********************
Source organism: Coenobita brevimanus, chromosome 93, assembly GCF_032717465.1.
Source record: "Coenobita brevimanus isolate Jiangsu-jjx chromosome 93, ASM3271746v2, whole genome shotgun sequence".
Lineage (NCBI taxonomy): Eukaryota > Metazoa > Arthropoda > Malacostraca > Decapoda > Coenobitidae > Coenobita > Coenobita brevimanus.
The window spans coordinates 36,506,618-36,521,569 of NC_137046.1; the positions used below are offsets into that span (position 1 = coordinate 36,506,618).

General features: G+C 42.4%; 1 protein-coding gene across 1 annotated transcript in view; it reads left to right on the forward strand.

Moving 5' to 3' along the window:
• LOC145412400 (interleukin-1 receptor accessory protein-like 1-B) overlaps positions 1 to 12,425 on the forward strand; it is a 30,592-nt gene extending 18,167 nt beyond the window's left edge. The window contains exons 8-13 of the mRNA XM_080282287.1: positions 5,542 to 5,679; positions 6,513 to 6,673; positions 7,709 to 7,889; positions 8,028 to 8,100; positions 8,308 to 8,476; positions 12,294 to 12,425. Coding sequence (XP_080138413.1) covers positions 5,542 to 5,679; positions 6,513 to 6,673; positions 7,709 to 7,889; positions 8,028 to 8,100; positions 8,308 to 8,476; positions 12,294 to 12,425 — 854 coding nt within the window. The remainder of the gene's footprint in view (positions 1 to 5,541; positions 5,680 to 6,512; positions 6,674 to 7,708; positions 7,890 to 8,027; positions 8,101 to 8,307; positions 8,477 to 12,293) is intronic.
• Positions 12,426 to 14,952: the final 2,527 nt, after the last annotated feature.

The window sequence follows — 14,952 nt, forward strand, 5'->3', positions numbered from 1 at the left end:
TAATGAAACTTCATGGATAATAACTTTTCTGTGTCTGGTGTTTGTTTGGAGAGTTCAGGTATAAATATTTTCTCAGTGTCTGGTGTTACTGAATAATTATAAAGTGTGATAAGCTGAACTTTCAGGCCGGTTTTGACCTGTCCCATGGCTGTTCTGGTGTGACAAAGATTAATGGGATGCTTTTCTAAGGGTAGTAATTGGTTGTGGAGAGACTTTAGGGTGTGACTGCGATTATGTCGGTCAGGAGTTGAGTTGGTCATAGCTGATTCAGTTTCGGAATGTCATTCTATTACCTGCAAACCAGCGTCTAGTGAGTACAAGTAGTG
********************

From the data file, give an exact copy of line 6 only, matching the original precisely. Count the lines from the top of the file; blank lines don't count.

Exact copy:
Moving 5' to 3' along the window: